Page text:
In Congress, the House and Senate Transportation Committees are spinning out of control. Unfortunately, it’s American taxpayers that are getting hit head-on.
The man behind the swerving wheel is House Transportation and Infrastructure Chairman Don Young (R-Alaska). Setting the stage for a clash with President Bush and his own party leadership, Chairman Young wants to push through a 5.4 cent per gallon increase in federal gas taxes to help pay for a massive $375 billion highway bill.
The current federal tax is 18.4 cents per gallon, and the state taxes average just over 22 cents according to the Federal Highway Administration . Taxpayers pay over $50 billion annually in taxes on, which works out to an annual gas tax of $660 for the average U.S. family. According to an analysis by CSE chief economist Dr. Wayne Brough, if Congress adopts the Transportation Chair’s proposal of a tax increase of 5.4 cents, American families would see their tax burden increase by $135, for a total gas tax of almost $800 annually.
These gas tax revenues go to fund the Highway Trust Fund, which was created in 1956 to ensure the revenues from the gas tax were reserved for highway and transportation projects. Lately, though, with the flat economy, Highway Trust Fund revenues are actually down a bit. The Congressional Budget Office projects that the fund income will be $33.4 billion in 2003. That’s down about $6 billion from 1999 and up only about a billion dollars over last year.
So, Rep. Young actually has a lot of support in his drive for new taxes. Unbelievably, even some Republicans are supporting this idea. In the House, Members of Congress line up like hungry Texans at a barbeque to join Chairman Young’s Transportation and Infrastructure Committee. That’s because Committee members get to serve themselves extra large helpings of road pork. In fact, with 75 representatives serving on the panel, the Transportation and Infrastructure Committee is one of the largest Committees in the House. By way of comparison, the House Budget Committee only has 43 representatives. It’s clear that many members are more interested in spending money on roads than and they are in controlling government spending.
No wonder, then, that 74 out of 75 members on the committee support Don Young’s for new tax hikes. The only holdout is Jim DeMint (R-SC). Representative DeMint is a nothing less than a taxpayer hero. The amount of pressure being applied to Congressman DeMint must be incredible, but he dones’t have to worry about getting kicked off of the Committee next year. As a citizen legislator, he has limited himself to three terms in the House of Representatives and will step down next year to run for the Senate.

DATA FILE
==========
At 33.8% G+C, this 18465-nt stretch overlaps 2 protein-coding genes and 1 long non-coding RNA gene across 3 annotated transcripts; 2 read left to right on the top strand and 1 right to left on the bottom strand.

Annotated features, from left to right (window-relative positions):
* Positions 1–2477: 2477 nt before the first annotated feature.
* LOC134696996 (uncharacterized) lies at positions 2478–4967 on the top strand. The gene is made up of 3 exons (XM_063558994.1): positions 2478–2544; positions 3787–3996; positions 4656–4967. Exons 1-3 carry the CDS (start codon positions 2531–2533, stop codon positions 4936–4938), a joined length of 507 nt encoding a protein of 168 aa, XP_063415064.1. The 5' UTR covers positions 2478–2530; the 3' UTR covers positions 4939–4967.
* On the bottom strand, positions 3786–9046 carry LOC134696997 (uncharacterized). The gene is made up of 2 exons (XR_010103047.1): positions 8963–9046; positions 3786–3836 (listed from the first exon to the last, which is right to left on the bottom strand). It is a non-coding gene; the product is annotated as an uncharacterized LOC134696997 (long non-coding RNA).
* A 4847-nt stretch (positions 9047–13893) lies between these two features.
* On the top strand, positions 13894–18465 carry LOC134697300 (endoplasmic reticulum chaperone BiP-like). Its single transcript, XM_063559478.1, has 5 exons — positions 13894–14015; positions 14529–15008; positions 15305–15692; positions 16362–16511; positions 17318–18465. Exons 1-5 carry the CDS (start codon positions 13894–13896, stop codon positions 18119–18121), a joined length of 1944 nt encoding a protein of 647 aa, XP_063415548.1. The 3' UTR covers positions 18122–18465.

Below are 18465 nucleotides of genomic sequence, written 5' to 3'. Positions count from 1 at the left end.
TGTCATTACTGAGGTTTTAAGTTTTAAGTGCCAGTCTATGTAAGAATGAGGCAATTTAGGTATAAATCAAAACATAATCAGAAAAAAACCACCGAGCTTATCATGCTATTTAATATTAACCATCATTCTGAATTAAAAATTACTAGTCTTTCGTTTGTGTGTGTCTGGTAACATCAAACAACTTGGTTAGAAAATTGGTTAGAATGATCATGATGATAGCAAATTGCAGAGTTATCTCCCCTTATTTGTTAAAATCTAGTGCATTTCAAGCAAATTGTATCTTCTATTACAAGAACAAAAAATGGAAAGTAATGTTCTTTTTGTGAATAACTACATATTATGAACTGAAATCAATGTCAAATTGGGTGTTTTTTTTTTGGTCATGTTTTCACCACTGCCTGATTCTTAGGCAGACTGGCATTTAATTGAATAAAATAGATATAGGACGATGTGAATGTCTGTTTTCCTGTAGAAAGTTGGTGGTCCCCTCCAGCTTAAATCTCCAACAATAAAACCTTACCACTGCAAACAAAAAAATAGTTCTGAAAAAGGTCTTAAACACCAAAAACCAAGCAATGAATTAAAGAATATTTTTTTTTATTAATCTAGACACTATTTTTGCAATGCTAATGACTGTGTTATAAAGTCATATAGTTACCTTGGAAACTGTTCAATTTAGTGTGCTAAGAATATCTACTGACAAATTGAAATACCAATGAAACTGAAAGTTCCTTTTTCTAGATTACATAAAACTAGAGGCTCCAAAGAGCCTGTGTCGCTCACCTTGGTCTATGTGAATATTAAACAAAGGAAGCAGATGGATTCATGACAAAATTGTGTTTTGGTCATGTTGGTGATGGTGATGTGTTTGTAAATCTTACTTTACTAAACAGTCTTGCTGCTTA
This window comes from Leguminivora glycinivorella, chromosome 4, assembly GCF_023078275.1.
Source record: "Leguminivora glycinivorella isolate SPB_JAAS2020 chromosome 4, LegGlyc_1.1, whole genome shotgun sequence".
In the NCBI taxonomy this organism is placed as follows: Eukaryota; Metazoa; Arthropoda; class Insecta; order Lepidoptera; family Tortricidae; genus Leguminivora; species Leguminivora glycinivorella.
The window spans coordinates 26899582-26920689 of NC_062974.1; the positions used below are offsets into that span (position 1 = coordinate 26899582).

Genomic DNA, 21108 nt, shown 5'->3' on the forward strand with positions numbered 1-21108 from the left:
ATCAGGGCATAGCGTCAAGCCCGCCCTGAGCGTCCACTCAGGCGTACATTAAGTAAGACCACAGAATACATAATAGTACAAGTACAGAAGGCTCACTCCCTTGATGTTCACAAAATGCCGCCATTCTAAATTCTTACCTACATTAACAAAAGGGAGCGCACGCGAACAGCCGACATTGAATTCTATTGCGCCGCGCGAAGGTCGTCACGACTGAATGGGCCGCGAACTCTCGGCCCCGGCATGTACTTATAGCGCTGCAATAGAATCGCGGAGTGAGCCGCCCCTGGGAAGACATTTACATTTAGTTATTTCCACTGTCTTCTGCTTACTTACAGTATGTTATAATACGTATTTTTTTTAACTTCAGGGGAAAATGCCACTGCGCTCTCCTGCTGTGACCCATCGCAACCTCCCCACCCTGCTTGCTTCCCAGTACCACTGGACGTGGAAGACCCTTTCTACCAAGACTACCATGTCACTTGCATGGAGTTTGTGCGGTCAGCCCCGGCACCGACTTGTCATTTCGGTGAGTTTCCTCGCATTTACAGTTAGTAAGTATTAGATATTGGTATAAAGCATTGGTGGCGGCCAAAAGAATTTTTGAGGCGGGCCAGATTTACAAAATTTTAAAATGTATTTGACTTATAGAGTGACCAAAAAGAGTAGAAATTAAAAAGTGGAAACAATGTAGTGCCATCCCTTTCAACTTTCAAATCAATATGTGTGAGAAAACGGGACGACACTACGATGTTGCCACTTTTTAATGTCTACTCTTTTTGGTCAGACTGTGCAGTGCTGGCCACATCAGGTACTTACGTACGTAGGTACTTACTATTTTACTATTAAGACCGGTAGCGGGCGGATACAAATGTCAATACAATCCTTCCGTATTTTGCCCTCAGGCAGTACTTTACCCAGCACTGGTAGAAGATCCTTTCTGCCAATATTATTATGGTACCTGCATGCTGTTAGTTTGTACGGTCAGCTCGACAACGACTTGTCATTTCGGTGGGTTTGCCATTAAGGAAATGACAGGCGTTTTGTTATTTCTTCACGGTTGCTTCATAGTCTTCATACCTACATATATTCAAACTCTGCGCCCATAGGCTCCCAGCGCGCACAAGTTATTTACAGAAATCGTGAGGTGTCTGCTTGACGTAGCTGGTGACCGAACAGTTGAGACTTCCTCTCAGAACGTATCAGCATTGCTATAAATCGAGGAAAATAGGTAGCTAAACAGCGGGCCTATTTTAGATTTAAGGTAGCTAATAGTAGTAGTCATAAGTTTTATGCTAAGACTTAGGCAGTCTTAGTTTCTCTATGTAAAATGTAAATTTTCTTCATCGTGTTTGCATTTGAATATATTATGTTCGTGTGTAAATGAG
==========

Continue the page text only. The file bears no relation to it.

All of this jostling is especially important this year, because Congress needs to reauthorize the “Transportation Equity Act for the 21st Century”, which expires on September 30, 2003. This legislation establishes spending priorities for highway and transportation projects, and always has been a political battleground as lawmakers compete for their share of federal transportation dollars. In his budget plan, President Bush proposes $29.3 billion in federal highway spending, but that is clearly not enough for insatiable Transportation Committee members. Hence, Chairman Young’s bid to increase the federal gas tax so that Congress will have more money to spend on road pork. Even worse, Rep. Young advocates indexing the tax for inflation, creating an automatic tax hike every year.
And it’s not just the House, the Senate is just as bad or worse. A group of Senators led by Christopher Bond (R-MO) is going to try and add $65 billion and funding for highways and mass transit to the budget resolution this week. Senator Bond’s proposal has over 60 co-sponsors, which makes it bulletproof in the Senate.
This is messier than an I-95 work zone. Congress needs to hand more of the road building business back to the states and local communities where it belongs. Why should taxpayers in Arkansas pay for roads and bridges in California? Additionally, Congress should look at new ways of paying for roads, such as private toll roads where the users of the road pay for its construction and operation. Finally, Congress should stop plowing subsidies into the failed Amtrak railroad.
But, first and foremost, no new taxes! It is our hope that the Congressional Republican leadership, as well as President Bush, will stand by their no tax increase pledge and help kill Chairman Young’s plan. Otherwise, taxpayer interests will continue to be run flat over by the Transportation and Infrastructure Committee.